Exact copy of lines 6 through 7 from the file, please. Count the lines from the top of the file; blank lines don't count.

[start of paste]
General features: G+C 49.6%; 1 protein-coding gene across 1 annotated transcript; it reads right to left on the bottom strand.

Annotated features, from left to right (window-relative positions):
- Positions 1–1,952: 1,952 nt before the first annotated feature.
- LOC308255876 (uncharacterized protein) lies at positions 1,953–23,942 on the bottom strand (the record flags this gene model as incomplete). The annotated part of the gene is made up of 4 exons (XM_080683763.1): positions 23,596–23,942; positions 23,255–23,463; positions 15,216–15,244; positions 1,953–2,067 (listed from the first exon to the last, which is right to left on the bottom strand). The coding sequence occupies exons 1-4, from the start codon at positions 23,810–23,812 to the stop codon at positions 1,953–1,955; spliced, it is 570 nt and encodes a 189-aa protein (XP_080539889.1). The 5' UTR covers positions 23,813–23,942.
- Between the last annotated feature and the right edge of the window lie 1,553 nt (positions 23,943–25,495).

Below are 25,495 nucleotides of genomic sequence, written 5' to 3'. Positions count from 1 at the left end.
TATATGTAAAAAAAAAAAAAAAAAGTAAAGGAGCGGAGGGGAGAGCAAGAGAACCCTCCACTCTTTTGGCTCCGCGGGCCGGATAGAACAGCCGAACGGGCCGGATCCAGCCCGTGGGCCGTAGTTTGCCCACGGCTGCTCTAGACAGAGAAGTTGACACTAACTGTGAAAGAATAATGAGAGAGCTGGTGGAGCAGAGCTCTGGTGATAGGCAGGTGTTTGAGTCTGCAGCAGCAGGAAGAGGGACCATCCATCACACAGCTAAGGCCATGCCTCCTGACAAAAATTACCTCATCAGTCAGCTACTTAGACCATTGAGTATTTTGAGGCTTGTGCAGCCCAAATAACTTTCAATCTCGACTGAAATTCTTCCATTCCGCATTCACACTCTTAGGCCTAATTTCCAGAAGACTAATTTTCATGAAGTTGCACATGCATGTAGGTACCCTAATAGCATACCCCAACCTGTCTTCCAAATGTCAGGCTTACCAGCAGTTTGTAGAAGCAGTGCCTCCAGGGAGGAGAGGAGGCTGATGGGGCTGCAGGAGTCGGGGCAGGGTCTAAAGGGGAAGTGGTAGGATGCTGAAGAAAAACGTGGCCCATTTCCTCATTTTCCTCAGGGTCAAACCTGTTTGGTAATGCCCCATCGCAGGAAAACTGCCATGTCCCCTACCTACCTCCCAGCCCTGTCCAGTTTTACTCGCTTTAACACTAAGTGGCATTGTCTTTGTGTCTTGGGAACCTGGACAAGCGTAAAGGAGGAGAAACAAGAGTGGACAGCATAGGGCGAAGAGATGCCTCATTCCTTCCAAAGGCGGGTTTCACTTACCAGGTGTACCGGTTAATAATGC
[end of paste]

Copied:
Below are 25,495 nucleotides of genomic sequence, written 5' to 3'. Positions count from 1 at the left end.
TATATGTAAAAAAAAAAAAAAAAAGTAAAGGAGCGGAGGGGAGAGCAAGAGAACCCTCCACTCTTTTGGCTCCGCGGGCCGGATAGAACAGCCGAACGGGCCGGATCCAGCCCGTGGGCCGTAGTTTGCCCACGGCTGCTCTAGACAGAGAAGTTGACACTAACTGTGAAAGAATAATGAGAGAGCTGGTGGAGCAGAGCTCTGGTGATAGGCAGGTGTTTGAGTCTGCAGCAGCAGGAAGAGGGACCATCCATCACACAGCTAAGGCCATGCCTCCTGACAAAAATTACCTCATCAGTCAGCTACTTAGACCATTGAGTATTTTGAGGCTTGTGCAGCCCAAATAACTTTCAATCTCGACTGAAATTCTTCCATTCCGCATTCACACTCTTAGGCCTAATTTCCAGAAGACTAATTTTCATGAAGTTGCACATGCATGTAGGTACCCTAATAGCATACCCCAACCTGTCTTCCAAATGTCAGGCTTACCAGCAGTTTGTAGAAGCAGTGCCTCCAGGGAGGAGAGGAGGCTGATGGGGCTGCAGGAGTCGGGGCAGGGTCTAAAGGGGAAGTGGTAGGATGCTGAAGAAAAACGTGGCCCATTTCCTCATTTTCCTCAGGGTCAAACCTGTTTGGTAATGCCCCATCGCAGGAAAACTGCCATGTCCCCTACCTACCTCCCAGCCCTGTCCAGTTTTACTCGCTTTAACACTAAGTGGCATTGTCTTTGTGTCTTGGGAACCTGGACAAGCGTAAAGGAGGAGAAACAAGAGTGGACAGCATAGGGCGAAGAGATGCCTCATTCCTTCCAAAGGCGGGTTTCACTTACCAGGTGTACCGGTTAATAATGC